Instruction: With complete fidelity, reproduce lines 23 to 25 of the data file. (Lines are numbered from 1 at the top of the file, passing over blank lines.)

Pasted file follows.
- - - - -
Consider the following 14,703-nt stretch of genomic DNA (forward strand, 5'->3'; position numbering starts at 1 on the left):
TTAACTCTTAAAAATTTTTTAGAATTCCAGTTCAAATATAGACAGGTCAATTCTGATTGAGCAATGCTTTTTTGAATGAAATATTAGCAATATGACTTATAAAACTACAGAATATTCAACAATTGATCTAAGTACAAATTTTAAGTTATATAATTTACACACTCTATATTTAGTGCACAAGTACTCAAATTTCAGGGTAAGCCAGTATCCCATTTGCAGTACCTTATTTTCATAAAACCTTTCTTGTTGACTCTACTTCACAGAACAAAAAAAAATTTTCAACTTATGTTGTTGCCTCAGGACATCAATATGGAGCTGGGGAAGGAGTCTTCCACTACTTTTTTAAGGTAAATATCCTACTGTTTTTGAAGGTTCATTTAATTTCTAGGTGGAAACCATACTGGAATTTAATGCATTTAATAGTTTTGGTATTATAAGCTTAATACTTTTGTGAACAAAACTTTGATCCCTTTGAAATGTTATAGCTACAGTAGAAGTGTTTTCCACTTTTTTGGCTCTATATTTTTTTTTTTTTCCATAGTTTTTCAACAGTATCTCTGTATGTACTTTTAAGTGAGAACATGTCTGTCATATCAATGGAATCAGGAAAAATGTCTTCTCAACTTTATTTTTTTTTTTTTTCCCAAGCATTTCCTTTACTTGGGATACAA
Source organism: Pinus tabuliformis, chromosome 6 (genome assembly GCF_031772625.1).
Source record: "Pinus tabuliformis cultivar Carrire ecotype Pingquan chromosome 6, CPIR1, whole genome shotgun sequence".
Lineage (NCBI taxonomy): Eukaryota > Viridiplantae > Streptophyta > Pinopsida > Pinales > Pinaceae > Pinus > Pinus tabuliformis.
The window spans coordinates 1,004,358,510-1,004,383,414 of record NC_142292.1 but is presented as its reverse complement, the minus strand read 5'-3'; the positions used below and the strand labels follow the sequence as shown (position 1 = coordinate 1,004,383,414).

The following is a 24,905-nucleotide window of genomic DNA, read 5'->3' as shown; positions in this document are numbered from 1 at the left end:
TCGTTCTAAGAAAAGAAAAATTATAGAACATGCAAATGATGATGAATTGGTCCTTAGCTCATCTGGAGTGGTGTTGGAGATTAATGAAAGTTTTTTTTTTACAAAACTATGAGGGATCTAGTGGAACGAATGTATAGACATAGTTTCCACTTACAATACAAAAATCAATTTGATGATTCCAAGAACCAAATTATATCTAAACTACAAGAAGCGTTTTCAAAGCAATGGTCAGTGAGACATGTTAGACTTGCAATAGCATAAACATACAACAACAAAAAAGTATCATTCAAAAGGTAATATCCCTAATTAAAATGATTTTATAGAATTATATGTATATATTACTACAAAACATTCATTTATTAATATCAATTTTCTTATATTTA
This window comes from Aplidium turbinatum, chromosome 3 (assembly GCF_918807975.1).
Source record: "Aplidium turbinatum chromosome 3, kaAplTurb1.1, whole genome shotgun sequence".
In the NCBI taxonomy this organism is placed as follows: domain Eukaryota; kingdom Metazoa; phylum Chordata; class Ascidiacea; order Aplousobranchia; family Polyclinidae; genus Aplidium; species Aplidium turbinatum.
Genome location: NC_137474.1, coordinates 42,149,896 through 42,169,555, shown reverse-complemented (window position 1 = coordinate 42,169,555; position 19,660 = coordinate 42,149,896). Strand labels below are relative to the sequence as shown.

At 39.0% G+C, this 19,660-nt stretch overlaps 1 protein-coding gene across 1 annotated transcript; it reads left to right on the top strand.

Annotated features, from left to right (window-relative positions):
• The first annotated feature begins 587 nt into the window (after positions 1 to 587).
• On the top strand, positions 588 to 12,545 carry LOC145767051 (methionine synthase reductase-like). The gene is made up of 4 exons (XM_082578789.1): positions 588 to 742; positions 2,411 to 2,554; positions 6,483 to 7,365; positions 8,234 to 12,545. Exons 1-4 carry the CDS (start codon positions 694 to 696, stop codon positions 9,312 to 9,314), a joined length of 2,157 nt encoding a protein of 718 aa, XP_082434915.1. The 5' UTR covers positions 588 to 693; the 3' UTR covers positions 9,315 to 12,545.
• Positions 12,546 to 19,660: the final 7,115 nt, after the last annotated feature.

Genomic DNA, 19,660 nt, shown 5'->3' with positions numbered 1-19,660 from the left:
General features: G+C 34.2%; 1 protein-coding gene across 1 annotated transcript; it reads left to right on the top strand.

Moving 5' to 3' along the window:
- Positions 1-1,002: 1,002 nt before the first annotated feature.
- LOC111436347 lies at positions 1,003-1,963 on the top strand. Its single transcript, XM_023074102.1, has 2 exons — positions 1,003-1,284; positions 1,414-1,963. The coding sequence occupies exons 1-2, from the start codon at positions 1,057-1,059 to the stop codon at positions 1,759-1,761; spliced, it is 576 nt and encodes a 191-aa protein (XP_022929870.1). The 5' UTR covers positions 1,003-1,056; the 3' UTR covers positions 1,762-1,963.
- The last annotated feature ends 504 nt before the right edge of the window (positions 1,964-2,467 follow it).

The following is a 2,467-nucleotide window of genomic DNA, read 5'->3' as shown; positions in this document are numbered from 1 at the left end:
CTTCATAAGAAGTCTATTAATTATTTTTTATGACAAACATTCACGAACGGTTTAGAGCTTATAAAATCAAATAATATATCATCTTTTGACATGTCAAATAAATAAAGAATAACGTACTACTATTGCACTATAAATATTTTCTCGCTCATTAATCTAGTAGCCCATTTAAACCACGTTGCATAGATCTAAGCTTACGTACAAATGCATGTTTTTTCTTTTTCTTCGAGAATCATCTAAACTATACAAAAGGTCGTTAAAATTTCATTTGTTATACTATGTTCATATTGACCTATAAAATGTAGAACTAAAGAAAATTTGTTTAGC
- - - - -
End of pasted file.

- The last annotated feature ends 504 nt before the right edge of the window (positions 1,964-2,467 follow it).

The following is a 2,467-nucleotide window of genomic DNA, read 5'->3' as shown; positions in this document are numbered from 1 at the left end:
CTTCATAAGAAGTCTATTAATTATTTTTTATGACAAACATTCACGAACGGTTTAGAGCTTATAAAATCAAATAATATATCATCTTTTGACATGTCAAATAAATAAAGAATAACGTACTACTATTGCACTATAAATATTTTCTCGCTCATTAATCTAGTAGCCCATTTAAACCACGTTGCATAGATCTAAGCTTACGTACAAATGCATGTTTTTTCTTTTTCTTCGAGAATCATCTAAACTATACAAAAGGTCGTTAAAATTTCATTTGTTATACTATGTTCATATTGACCTATAAAATGTAGAACTAAAGAAAATTTGTTTAGC